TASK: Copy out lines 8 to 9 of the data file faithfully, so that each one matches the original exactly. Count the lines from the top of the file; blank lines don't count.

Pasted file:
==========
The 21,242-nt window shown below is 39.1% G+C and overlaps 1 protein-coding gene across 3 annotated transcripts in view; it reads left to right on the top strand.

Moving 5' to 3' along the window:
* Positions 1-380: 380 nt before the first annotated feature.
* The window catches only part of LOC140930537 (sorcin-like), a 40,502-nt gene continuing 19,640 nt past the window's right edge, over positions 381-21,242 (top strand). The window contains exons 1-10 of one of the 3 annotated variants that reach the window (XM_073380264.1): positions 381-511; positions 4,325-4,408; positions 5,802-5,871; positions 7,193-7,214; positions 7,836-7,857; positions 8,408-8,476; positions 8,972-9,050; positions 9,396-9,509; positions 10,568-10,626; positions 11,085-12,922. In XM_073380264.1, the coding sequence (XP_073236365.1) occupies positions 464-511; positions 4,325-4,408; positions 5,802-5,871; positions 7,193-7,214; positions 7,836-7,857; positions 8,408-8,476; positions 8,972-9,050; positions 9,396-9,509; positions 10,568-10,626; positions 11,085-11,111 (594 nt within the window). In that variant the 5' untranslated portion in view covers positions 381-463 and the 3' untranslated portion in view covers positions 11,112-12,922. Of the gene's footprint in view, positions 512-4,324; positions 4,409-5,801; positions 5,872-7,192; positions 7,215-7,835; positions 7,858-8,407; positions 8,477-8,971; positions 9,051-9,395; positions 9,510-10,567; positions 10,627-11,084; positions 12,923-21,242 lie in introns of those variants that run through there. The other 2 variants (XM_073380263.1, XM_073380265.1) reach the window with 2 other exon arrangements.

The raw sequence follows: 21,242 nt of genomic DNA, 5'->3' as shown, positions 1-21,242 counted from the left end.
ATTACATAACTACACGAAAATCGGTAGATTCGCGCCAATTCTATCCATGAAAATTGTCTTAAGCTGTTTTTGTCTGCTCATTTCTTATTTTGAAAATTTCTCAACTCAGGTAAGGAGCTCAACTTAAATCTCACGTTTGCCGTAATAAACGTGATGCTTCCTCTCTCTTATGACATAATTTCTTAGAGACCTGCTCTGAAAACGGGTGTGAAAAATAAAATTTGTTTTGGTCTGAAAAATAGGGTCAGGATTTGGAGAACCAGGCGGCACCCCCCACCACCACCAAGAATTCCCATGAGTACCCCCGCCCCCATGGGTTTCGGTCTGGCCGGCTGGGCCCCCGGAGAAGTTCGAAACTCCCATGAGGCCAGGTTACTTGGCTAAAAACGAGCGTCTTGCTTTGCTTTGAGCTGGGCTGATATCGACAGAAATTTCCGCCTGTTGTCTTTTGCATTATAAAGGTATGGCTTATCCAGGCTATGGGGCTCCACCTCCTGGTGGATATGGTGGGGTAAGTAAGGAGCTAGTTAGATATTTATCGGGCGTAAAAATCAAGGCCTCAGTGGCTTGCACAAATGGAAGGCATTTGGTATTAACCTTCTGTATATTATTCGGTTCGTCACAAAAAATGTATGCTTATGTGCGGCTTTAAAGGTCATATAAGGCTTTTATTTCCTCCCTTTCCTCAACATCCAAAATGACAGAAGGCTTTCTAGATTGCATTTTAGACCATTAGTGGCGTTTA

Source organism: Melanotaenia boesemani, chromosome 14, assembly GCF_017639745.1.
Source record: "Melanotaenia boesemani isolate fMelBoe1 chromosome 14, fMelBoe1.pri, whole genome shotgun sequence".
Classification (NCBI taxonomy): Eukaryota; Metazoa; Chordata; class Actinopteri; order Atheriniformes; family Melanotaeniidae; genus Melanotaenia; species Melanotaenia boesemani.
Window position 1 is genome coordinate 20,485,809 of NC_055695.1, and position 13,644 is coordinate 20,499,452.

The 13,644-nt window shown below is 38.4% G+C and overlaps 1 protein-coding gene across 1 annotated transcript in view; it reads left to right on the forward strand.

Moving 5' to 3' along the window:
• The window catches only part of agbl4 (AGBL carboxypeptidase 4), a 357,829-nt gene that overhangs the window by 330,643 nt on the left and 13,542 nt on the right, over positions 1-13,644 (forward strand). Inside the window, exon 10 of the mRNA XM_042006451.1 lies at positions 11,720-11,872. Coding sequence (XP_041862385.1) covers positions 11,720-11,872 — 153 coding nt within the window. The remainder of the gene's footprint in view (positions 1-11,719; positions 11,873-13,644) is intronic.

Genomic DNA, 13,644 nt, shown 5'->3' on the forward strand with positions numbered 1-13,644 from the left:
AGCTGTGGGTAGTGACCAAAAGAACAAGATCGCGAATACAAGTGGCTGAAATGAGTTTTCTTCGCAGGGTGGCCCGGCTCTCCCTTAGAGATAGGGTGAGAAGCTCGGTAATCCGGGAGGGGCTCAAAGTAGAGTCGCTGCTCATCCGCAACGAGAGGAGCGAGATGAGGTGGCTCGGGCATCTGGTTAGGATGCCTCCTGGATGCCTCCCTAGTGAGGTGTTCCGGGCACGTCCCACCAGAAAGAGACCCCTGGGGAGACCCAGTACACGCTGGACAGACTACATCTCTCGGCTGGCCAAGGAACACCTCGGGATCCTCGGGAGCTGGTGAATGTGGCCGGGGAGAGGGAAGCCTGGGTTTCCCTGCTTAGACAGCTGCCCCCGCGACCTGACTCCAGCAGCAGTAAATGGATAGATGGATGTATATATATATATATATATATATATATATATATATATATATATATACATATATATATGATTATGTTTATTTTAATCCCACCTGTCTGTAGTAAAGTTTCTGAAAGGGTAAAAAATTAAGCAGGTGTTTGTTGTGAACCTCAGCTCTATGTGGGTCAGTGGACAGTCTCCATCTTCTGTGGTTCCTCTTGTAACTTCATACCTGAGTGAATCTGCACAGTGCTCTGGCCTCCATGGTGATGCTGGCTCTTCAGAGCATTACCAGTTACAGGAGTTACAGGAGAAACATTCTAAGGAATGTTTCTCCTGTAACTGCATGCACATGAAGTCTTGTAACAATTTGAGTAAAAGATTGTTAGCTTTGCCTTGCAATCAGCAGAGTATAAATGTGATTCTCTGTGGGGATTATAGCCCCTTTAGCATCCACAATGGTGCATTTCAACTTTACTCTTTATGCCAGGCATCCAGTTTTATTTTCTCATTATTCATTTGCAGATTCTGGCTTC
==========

Source record: "Melanotaenia boesemani isolate fMelBoe1 chromosome 14, fMelBoe1.pri, whole genome shotgun sequence".
Classification (NCBI taxonomy): Eukaryota; Metazoa; Chordata; class Actinopteri; order Atheriniformes; family Melanotaeniidae; genus Melanotaenia; species Melanotaenia boesemani.